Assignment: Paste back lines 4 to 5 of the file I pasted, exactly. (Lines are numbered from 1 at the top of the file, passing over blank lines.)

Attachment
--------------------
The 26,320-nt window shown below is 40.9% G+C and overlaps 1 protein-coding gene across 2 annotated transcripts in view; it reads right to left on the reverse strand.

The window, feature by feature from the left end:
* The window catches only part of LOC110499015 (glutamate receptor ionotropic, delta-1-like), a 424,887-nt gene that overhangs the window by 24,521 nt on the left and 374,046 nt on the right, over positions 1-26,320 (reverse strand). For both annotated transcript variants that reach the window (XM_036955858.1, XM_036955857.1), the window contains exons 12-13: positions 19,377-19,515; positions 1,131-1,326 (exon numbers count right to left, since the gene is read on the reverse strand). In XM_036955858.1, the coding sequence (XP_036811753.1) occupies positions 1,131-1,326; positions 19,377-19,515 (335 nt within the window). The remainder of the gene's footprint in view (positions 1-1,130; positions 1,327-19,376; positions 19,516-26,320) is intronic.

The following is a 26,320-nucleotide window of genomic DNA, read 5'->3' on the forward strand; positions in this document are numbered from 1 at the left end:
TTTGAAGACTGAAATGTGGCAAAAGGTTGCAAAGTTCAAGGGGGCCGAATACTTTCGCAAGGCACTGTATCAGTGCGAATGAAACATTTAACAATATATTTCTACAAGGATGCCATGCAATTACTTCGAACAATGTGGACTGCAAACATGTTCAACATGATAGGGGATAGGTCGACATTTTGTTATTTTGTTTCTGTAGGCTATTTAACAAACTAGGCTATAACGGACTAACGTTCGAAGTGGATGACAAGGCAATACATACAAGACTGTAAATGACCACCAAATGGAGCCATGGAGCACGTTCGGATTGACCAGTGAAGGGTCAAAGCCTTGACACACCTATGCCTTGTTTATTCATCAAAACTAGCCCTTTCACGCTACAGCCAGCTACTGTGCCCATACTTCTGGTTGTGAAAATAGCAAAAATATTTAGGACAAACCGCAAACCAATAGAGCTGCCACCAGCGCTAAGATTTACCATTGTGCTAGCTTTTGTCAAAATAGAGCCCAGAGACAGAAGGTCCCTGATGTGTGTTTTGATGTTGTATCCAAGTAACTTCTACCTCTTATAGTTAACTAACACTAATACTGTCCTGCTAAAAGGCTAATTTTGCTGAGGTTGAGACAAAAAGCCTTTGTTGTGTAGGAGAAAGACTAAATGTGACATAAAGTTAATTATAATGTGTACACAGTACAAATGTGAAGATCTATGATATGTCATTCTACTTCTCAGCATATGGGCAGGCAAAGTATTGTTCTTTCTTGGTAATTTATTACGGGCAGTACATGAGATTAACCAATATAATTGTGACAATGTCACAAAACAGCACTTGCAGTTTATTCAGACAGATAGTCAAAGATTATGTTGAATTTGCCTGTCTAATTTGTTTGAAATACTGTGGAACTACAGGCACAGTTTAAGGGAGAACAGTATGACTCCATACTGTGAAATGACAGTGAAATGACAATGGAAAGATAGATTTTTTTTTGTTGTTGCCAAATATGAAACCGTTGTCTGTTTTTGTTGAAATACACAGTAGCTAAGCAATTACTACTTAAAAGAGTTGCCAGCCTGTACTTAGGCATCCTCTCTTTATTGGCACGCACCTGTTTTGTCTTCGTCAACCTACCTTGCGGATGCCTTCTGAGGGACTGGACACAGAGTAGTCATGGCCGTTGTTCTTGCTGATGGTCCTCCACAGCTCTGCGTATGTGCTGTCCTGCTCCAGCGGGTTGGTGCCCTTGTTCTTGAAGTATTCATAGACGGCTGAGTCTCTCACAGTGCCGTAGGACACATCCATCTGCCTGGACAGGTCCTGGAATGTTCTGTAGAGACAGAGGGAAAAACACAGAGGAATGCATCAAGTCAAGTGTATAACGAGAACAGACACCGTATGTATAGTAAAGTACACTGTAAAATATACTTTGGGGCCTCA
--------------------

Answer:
The following is a 26,320-nucleotide window of genomic DNA, read 5'->3' on the forward strand; positions in this document are numbered from 1 at the left end:
TTTGAAGACTGAAATGTGGCAAAAGGTTGCAAAGTTCAAGGGGGCCGAATACTTTCGCAAGGCACTGTATCAGTGCGAATGAAACATTTAACAATATATTTCTACAAGGATGCCATGCAATTACTTCGAACAATGTGGACTGCAAACATGTTCAACATGATAGGGGATAGGTCGACATTTTGTTATTTTGTTTCTGTAGGCTATTTAACAAACTAGGCTATAACGGACTAACGTTCGAAGTGGATGACAAGGCAATACATACAAGACTGTAAATGACCACCAAATGGAGCCATGGAGCACGTTCGGATTGACCAGTGAAGGGTCAAAGCCTTGACACACCTATGCCTTGTTTATTCATCAAAACTAGCCCTTTCACGCTACAGCCAGCTACTGTGCCCATACTTCTGGTTGTGAAAATAGCAAAAATATTTAGGACAAACCGCAAACCAATAGAGCTGCCACCAGCGCTAAGATTTACCATTGTGCTAGCTTTTGTCAAAATAGAGCCCAGAGACAGAAGGTCCCTGATGTGTGTTTTGATGTTGTATCCAAGTAACTTCTACCTCTTATAGTTAACTAACACTAATACTGTCCTGCTAAAAGGCTAATTTTGCTGAGGTTGAGACAAAAAGCCTTTGTTGTGTAGGAGAAAGACTAAATGTGACATAAAGTTAATTATAATGTGTACACAGTACAAATGTGAAGATCTATGATATGTCATTCTACTTCTCAGCATATGGGCAGGCAAAGTATTGTTCTTTCTTGGTAATTTATTACGGGCAGTACATGAGATTAACCAATATAATTGTGACAATGTCACAAAACAGCACTTGCAGTTTATTCAGACAGATAGTCAAAGATTATGTTGAATTTGCCTGTCTAATTTGTTTGAAATACTGTGGAACTACAGGCACAGTTTAAGGGAGAACAGTATGACTCCATACTGTGAAATGACAGTGAAATGACAATGGAAAGATAGATTTTTTTTTGTTGTTGCCAAATATGAAACCGTTGTCTGTTTTTGTTGAAATACACAGTAGCTAAGCAATTACTACTTAAAAGAGTTGCCAGCCTGTACTTAGGCATCCTCTCTTTATTGGCACGCACCTGTTTTGTCTTCGTCAACCTACCTTGCGGATGCCTTCTGAGGGACTGGACACAGAGTAGTCATGGCCGTTGTTCTTGCTGATGGTCCTCCACAGCTCTGCGTATGTGCTGTCCTGCTCCAGCGGGTTGGTGCCCTTGTTCTTGAAGTATTCATAGACGGCTGAGTCTCTCACAGTGCCGTAGGACACATCCATCTGCCTGGACAGGTCCTGGAATGTTCTGTAGAGACAGAGGGAAAAACACAGAGGAATGCATCAAGTCAAGTGTATAACGAGAACAGACACCGTATGTATAGTAAAGTACACTGTAAAATATACTTTGGGGCCTCA